Temple educator juggles multiple roles
Writer, consultant, and Jewish educator Cindy Terebush said she loves “to share my experience and knowledge to help educators and the children they teach.”
February 10, 2014
As far as the folks at Temple Shalom in Aberdeen are concerned, Cindy Terebush is an educator and the director of their early learning center, religious school, and Hebrew high school.
But her outreach to parents goes much further. Terebush — a mother of two who lives in Old Bridge — is a consultant, a blog and article writer, and a sought-after speaker.
In something of an understatement, she admits to being very busy. Terebush is a reporter for The Shriver Report — a news site on women’s issues — and author of the popular blog “Helping Kids Achieve by Cindy Terebush.”
Blogging since 2012, she is passionate about issues like positive discipline, creative curriculum planning, and striking the fine balance between maintaining tradition and exploring what the modern world has to offer. “I love to share my experience and knowledge to help educators and, in turn, the children they teach,” she said.
A recent blog post dealt with tradition, Jewish and otherwise.
“At the core of everything I write and lecture about is a belief in respect,” she told NJJN. “Children deserve to be respected for who they are and not who adults wish they were. The world improves when our children are raised with open minds and the confidence to make positive change.
“I consider it a great honor that I am able to use my voice, education, and experience in my own Jewish community at Temple Shalom and in the greater community when I speak at and for Jewish organizations.”
Terebush, who is “in my 40s,” grew up in Old Bridge. She was always interested in teaching. “Many members of my extended family are teachers,” she told NJ Jewish News in an e-mail exchange last week. “I remember watching my uncle grade papers, and I would love when he had extra grade books or other teacher supplies for me to play with.”
She graduated from Kean University in Union with a BA in English and a teaching certificate but initially went into marketing with a hand tool company. She left the business world after she and her husband, Todd, had their sons, now 21 and 16. When her youngest started first grade, she started tutoring and then worked full-time at a daycare center.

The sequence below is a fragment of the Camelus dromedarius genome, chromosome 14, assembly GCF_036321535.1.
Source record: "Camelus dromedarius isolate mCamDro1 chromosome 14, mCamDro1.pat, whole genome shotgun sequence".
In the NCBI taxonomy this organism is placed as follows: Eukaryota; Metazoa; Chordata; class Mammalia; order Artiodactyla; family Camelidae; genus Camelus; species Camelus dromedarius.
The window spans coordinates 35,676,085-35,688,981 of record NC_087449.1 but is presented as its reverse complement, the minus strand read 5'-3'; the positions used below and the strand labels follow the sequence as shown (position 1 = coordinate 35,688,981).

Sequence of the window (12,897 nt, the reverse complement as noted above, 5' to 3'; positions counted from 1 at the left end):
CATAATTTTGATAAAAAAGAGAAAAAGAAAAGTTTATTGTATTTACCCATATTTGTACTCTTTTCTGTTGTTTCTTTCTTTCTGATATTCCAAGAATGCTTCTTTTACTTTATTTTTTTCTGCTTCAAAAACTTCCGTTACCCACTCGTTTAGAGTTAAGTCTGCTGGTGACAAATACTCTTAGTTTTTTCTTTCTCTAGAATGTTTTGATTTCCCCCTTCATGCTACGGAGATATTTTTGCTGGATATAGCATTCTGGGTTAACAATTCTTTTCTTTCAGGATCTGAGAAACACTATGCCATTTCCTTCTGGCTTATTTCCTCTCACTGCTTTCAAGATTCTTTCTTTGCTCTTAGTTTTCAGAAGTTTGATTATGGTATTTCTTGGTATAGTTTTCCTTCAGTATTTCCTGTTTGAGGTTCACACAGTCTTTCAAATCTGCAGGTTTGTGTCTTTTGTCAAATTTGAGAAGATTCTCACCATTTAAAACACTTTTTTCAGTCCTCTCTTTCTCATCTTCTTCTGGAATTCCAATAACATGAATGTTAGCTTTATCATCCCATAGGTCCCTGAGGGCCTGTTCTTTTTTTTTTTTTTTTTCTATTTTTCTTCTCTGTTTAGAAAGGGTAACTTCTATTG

As a member of Temple Shalom, in 2006 she found out that they needed an early childhood director and took on the role. Four years later, in 2010, she was appointed director of the congregation’s three schools.
For Terebush, becoming a speaker and a blogger in addition to teaching was almost accidental. “In 2010, I took a class during which I was required to do a presentation,” she recalled. “The instructor said that I should be a presenter and offered me the opportunity to present a workshop at a local conference that she was organizing. I have not stopped presenting since.”
She is also an associate instructor with Professional Impact NJ, and has facilitated workshops at a range of educational institutions
While much of her audience is not Jewish, Judaism remains very important to her. She said, “I think that my Jewish beliefs inform everything that I do. I was raised in a home filled with Jewish traditions and values. I was taught about Jewish values — respect, the importance of education, the importance of giving. My parents would talk about being a good Jew. My father defined that less as ritual and more as how we treat each other and work to make the world a better place.”
On Wednesday, April 30, as part of Temple Shalom’s “Month of the Young Child” celebration, Terebush will give a talk, at 7 p.m., on “Appropriate Expectations of Preschoolers — Early Literacy, Socialization & Behavior.” It is open to the public — both parents and professionals.
Parents and teachers, Terebush stressed, need to remember that children see them as role models, and it is up to them to provide an example of treating people with respect. She also underlined the individuality of each child.
“Parents need to remember that every child develops at his/her own rate, and it is not a competition,” she said. “They need to understand that they are the role models for their children through their own actions and reactions and ultimately it is their job to provide a safe environment that builds confidence and creates independent thinkers.”
‘Normal human behavior’
THE FOLLOWING is an excerpt from Cindy Terebush’s blog post on nagging:
“Children nag for the same reason as adults. They want something desperately and are willing to fight for it. They are pretty sure that if they say it enough times or with enough desperation that you will either give up or feel badly. Maybe once, in a weak moment, you gave in and now they think it can happen anytime. Young children are very egocentric and cannot even understand why you don’t want them to have something they desire. They think that if they want it, then the world should want them to have it. As long as you stay in the conversation, children will think they have a chance to get what they want. It can be exasperating. It is, however, normal human behavior. We may not be able to prevent nagging but we certainly can react appropriately.”
For information on Terebush, her blog, and her workshops for parents and educators, go to helpingkidsachieve.com.